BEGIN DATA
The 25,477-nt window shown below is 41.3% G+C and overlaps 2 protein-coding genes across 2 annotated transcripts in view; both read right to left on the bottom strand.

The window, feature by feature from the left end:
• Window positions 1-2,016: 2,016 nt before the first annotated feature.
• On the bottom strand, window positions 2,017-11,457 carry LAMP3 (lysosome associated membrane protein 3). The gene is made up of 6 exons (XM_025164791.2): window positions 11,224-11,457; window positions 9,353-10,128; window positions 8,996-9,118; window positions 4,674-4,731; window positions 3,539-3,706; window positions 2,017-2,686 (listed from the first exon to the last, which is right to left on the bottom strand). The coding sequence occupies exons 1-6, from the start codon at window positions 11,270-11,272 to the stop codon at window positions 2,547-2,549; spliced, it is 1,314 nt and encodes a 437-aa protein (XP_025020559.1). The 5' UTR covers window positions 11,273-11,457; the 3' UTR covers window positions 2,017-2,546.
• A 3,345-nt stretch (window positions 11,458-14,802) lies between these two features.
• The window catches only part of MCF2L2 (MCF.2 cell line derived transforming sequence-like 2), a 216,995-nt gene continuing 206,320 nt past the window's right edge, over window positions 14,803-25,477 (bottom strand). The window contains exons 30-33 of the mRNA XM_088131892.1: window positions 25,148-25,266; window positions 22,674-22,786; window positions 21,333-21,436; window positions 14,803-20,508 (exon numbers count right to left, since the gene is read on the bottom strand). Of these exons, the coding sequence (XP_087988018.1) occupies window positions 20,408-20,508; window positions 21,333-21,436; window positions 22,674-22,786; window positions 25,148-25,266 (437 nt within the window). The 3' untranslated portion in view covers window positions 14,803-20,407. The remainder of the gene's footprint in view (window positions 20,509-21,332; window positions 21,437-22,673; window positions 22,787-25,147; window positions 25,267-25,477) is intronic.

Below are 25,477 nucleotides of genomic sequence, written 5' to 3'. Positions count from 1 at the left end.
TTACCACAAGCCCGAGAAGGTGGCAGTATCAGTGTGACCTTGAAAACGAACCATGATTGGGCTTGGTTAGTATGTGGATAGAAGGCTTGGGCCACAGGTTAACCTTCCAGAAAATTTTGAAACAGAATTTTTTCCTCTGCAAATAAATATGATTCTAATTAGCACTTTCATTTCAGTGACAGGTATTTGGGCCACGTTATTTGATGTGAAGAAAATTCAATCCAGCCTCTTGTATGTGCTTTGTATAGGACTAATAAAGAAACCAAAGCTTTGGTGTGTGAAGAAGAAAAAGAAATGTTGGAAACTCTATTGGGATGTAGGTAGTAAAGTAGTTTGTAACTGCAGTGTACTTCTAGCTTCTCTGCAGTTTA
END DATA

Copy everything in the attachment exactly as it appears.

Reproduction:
The 25,477-nt window shown below is 41.3% G+C and overlaps 2 protein-coding genes across 2 annotated transcripts in view; both read right to left on the bottom strand.

The window, feature by feature from the left end:
• Window positions 1-2,016: 2,016 nt before the first annotated feature.
• On the bottom strand, window positions 2,017-11,457 carry LAMP3 (lysosome associated membrane protein 3). The gene is made up of 6 exons (XM_025164791.2): window positions 11,224-11,457; window positions 9,353-10,128; window positions 8,996-9,118; window positions 4,674-4,731; window positions 3,539-3,706; window positions 2,017-2,686 (listed from the first exon to the last, which is right to left on the bottom strand). The coding sequence occupies exons 1-6, from the start codon at window positions 11,270-11,272 to the stop codon at window positions 2,547-2,549; spliced, it is 1,314 nt and encodes a 437-aa protein (XP_025020559.1). The 5' UTR covers window positions 11,273-11,457; the 3' UTR covers window positions 2,017-2,546.
• A 3,345-nt stretch (window positions 11,458-14,802) lies between these two features.
• The window catches only part of MCF2L2 (MCF.2 cell line derived transforming sequence-like 2), a 216,995-nt gene continuing 206,320 nt past the window's right edge, over window positions 14,803-25,477 (bottom strand). The window contains exons 30-33 of the mRNA XM_088131892.1: window positions 25,148-25,266; window positions 22,674-22,786; window positions 21,333-21,436; window positions 14,803-20,508 (exon numbers count right to left, since the gene is read on the bottom strand). Of these exons, the coding sequence (XP_087988018.1) occupies window positions 20,408-20,508; window positions 21,333-21,436; window positions 22,674-22,786; window positions 25,148-25,266 (437 nt within the window). The 3' untranslated portion in view covers window positions 14,803-20,407. The remainder of the gene's footprint in view (window positions 20,509-21,332; window positions 21,437-22,673; window positions 22,787-25,147; window positions 25,267-25,477) is intronic.

Below are 25,477 nucleotides of genomic sequence, written 5' to 3'. Positions count from 1 at the left end.
TTACCACAAGCCCGAGAAGGTGGCAGTATCAGTGTGACCTTGAAAACGAACCATGATTGGGCTTGGTTAGTATGTGGATAGAAGGCTTGGGCCACAGGTTAACCTTCCAGAAAATTTTGAAACAGAATTTTTTCCTCTGCAAATAAATATGATTCTAATTAGCACTTTCATTTCAGTGACAGGTATTTGGGCCACGTTATTTGATGTGAAGAAAATTCAATCCAGCCTCTTGTATGTGCTTTGTATAGGACTAATAAAGAAACCAAAGCTTTGGTGTGTGAAGAAGAAAAAGAAATGTTGGAAACTCTATTGGGATGTAGGTAGTAAAGTAGTTTGTAACTGCAGTGTACTTCTAGCTTCTCTGCAGTTTA